“They actually prep you to know that you may need to substitute, so that you aren’t frustrated by it,” he said. “Builders should have customers understand what the conditions are and allow for early substitutions. You need to make a way to let the buyer understand that when this occurs, this is how we are going to handle it.”

Setting the customers’ expectations that way will help dealers and builders address the things that used to be rare, but are now the norm, such as garage doors not arriving until after the move-in date.

Because pricing has been on such a wild ride, builders also have adapted by putting escalator clauses in contracts. These clauses didn’t exist until recently, and now Collins says that more than 60% of builders use them.

“It’s an adaptation that didn’t have to happen before because you had a pricing lock with suppliers that went longer than you getting product on site,” Collins said. “Now it’s normal. If the customer is not expecting it, it’s the worst experience possible. Prime them, agility has to be built into the customer expectation.”

Another form of agility that Collins has seen in the market is that some builders are not selling homes until after they are complete.

Within the supply chain, there are other ways to address the challenges. In the past, it would have been fantastic to hear from a builder that they were moving to just one color selection on a product line. But now, dealers don’t have enough supply to respond. So, where one color would have been great for efficiency, it couldn’t be executed, so it takes a collaborative approach with the dealer, analyzing past sales and forecasts.

In one example, a builder worked with a dealer to order a large inventory of windows that the dealer would warehouse and that would allow the builder to continue to produce instead of waiting for the long lead times. What was an alarming 20-week lead time became a nonissue.

“The whole point is collaborating – working with the suppliers to be more agile in what they offer,” Collins said.

The Housing Innovation Alliance is a membership-based organization focused on joining the right parties together to think through these tough industry issues.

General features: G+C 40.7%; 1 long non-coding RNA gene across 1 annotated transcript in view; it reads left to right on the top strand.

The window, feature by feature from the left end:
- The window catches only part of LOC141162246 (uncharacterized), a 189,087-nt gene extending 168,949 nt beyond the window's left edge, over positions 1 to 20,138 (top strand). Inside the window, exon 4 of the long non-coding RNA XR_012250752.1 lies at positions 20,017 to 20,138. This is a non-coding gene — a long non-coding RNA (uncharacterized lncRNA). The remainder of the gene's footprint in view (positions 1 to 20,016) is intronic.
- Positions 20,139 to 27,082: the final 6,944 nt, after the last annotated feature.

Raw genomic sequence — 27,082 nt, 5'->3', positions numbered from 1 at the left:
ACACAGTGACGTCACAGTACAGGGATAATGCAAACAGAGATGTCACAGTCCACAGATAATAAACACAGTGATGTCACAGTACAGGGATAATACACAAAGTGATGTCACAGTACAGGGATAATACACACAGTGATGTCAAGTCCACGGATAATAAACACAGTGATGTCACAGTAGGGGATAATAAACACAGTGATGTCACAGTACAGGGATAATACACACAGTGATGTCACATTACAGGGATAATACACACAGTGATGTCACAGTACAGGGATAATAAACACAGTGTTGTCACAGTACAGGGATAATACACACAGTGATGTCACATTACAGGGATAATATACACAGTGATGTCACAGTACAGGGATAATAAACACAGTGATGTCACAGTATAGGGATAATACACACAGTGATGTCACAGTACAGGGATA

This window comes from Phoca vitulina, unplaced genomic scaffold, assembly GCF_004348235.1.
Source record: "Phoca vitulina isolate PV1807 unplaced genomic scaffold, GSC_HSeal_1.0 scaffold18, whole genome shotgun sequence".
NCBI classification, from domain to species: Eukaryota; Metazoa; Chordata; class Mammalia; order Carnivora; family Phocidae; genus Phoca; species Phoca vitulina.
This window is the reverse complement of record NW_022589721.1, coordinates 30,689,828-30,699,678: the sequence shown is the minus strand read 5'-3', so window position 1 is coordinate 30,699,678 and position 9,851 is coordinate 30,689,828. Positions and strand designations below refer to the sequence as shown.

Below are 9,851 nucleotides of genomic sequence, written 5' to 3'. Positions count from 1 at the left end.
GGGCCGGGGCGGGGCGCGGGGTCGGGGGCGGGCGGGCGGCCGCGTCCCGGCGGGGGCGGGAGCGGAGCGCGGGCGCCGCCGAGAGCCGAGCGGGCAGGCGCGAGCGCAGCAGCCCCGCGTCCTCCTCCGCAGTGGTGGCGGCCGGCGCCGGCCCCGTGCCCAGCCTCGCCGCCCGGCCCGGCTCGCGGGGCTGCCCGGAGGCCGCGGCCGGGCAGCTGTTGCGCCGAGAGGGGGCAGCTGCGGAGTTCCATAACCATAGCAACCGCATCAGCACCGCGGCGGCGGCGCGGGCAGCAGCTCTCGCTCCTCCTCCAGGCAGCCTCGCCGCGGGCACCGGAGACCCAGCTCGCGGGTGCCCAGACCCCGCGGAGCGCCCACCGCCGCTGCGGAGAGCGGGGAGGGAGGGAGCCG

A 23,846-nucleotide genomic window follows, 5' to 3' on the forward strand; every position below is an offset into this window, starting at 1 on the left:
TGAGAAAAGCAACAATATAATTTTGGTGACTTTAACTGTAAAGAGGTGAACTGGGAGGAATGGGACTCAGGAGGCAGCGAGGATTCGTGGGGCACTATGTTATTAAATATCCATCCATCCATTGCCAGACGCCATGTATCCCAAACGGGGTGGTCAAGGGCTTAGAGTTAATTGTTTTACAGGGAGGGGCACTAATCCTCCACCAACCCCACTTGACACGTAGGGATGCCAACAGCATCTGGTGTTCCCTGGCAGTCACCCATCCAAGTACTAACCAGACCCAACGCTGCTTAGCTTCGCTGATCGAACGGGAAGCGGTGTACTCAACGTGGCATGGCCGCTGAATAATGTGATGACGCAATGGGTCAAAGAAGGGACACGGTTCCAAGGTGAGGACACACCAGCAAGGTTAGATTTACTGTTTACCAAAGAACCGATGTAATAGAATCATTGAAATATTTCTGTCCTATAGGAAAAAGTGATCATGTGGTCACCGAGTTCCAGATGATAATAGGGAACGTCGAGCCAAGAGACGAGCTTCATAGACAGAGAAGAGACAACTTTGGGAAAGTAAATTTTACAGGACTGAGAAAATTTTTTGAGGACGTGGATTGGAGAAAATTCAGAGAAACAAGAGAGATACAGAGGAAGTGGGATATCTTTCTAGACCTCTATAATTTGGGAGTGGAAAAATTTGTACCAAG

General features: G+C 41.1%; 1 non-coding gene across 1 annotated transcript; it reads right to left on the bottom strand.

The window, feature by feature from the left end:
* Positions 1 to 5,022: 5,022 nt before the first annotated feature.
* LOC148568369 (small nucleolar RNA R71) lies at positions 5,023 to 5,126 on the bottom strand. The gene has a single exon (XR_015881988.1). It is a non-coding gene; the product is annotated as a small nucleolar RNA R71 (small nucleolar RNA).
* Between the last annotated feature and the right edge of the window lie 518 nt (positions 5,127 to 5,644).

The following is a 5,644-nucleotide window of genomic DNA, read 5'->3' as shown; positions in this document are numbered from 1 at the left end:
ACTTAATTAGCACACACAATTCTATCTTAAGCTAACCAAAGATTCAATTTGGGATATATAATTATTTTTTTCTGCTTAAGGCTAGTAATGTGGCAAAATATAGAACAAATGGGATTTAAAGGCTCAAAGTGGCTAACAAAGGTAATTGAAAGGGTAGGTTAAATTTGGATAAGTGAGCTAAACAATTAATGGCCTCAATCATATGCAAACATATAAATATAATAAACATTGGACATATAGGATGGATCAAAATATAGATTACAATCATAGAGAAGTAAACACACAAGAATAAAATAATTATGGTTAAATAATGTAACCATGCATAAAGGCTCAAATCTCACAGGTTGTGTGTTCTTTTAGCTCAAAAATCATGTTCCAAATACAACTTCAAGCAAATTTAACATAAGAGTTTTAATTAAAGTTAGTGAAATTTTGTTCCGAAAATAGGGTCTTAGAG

“We explore what a new focus on data will mean for leadership and operations, along with how teams are organized,” said Dennis Steigerwalt who serves as president at the Alliance. “We can’t get stuck in legacy operating models. We need to be quick on our feet and data driven – thinking in three month intervals not three years.”

The Alliance encourages organizations to dissect what they’re organized to do, using open collaboration with partners across the supply chain for more resilient businesses.

“The benefit here is business resiliency, and you get that through developing an operating framework to be more agile in the face of quickly changing market conditions,” he said.

Building On The Importance of Data

Cal Zant runs Texas homebuilding company Betenbough Homes and has a background in computer science and data analytics.

“We rely on data heavily to make decisions,” he said. “Not a lot is done by gut. There should be some element of that, but data can help you get perspective and uncover your own biases.”

His strategy has been successful. The company grew 25% from 1,600 closings in 2021 to a projected 2,000 this year. He depends on qualitative and quantitative customer research to identify trends, Monte Carlo simulations that play out a scenario a thousand times based on different certainties, and advanced data modeling.

It’s not just about these practices, it’s also about culture. Zant explains that they use terms like ‘professional skepticism’ and ‘curious learner’ on a regular basis to get associates to ask questions in the right way and to remove biases.

“We think data helps confirm decisions or discover that you are off base,” he said. “We have ways to do ad hoc analysis with in-house software. Our leaders can create their own reports to answer their own questions. We think it’s valuable to explore the data and get the answer yourself instead of relying on some canned report that an analytics team makes. The leader can then use their own curiosity to look deeper at a dimension of the analysis based on their gut, tracking down all the various ways they are curious.”